e. ‘Pa’ stands for ‘Pa’, ‘Pha’, ‘Ba’ and ‘Bha’

Apart from this, ‘Sa’, ‘Sha’ in Tamil are represented by ‘Cha’.

It may be noted that this transformation is needed for mapping words between Kannada and Tamil.

Rule 3: In Tamil certain accentuations are written linear. For example Krishna as Kirushna, Prabhakar as Pirabhakar.

Rule 4: In some of the Kannada dialects ‘h’ at the beginning of the word is silent, for example the word ‘halli’ meaning a village is pronounced as ‘alli’.

 Convention:

For the Egyptian words: the case of the vowels is preserved as in [49]

For the Kannada and Tamil words: upper case indicates Deergha Svara, the lowercase Hruswa Svara.

  Page number as in Budge [49] Egyptian word from Budge [49] Meaning from Budge [49] Similar sounding Kannada or Tamil words Meaning of the Kannada or Tamil word of the previous column Similar sounding English word
  129 ari he who goes up aeridavaru(K), aerindavar(T) one who has climbed up or gone up  
  129 ar to come or go up to someone or something, to ascend aer(T) to climb up, to go up, to ascend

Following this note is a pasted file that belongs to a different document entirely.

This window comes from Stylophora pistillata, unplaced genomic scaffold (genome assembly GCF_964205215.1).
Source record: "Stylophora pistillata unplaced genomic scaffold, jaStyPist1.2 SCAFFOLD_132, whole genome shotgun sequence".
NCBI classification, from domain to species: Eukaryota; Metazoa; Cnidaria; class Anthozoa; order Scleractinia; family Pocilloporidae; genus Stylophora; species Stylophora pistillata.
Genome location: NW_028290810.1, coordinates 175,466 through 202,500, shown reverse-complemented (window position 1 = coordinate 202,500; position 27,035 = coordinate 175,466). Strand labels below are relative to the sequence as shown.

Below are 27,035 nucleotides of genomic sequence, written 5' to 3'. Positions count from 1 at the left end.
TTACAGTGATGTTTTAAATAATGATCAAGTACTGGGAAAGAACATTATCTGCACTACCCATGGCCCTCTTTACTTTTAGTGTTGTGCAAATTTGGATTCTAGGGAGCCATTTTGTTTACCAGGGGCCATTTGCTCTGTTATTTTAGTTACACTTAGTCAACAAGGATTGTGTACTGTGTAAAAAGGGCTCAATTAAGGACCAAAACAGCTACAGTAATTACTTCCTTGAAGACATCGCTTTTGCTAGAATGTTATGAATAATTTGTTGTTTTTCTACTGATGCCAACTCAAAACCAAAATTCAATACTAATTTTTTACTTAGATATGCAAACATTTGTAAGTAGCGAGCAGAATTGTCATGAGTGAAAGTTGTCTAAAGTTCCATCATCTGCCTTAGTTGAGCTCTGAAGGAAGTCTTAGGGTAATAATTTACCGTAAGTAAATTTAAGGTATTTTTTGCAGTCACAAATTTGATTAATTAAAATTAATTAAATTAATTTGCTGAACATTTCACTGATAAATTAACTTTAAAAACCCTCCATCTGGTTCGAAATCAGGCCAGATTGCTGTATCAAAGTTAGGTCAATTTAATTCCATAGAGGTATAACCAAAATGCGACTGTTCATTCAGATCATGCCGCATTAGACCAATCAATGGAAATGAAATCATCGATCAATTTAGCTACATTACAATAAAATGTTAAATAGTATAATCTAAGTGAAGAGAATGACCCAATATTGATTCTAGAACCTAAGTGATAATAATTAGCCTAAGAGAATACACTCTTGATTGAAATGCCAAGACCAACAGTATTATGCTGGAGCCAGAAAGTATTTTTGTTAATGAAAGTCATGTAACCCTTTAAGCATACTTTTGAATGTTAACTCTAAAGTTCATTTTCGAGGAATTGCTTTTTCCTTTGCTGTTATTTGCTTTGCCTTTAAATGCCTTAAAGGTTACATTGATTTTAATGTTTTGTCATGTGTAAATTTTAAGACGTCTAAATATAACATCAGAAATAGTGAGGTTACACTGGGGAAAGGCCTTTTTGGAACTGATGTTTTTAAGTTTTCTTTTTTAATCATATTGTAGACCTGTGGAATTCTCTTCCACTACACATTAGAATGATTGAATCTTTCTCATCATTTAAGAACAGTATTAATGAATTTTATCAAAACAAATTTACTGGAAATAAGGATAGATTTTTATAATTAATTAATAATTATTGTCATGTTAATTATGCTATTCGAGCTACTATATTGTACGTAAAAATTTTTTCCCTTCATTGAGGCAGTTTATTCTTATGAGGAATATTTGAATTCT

129 arar to go up, to rise up, to ascend aerardhu(T) to climb up, to go up, to ascend  
  130 ari light, fiery one uri(K), aeri(T)  to burn, to scorch, to irritate  
  130 ari, arri breeze, wind hAru(K)(in many cases, the first letter ‘h’ of the Kannada words is dropped in pronunciation by the native people)  to fly airy(E)
  130 ari, arri breeze, wind Aru(KT) to cool down by wind or breeze  
  131 arb fume, flame, a burning aerippu(T), nerappu(T) flame  
    nesu   nesara sun  
  123 an to be pretty or beautiful, beauty, beautiful pleasant, delightful, gracious, splendid nanna(mT) to be good, to be nice, to be beautiful  
  123 an a man of noble qualities, a cultured man, a good man ina(K) king  
  123 an a man of noble qualities, a cultured man, a good man Anu(T) a male, a man  
  123 an a man of noble qualities, a cultured man, a good man unmai(T) truth  
  129 ar-t rush, reed, stalk of a plant, reed for writing     reed(E)
  129 ar-t a book, a roll, register, document, a writing, a laether scroll or roll, parchment, deed raddhi(K) a rough paper, a brown paper(katthe Kagada) write(E), writ(E)
  129 ar-t a book, a roll, register, document, a writing, a laether scroll or roll, parchment, deed ruttu (K) wrapper of a book  
  130 ar-t fire, flame Arathi(KT) a fire used in worship of the gods in Hindu temples and homes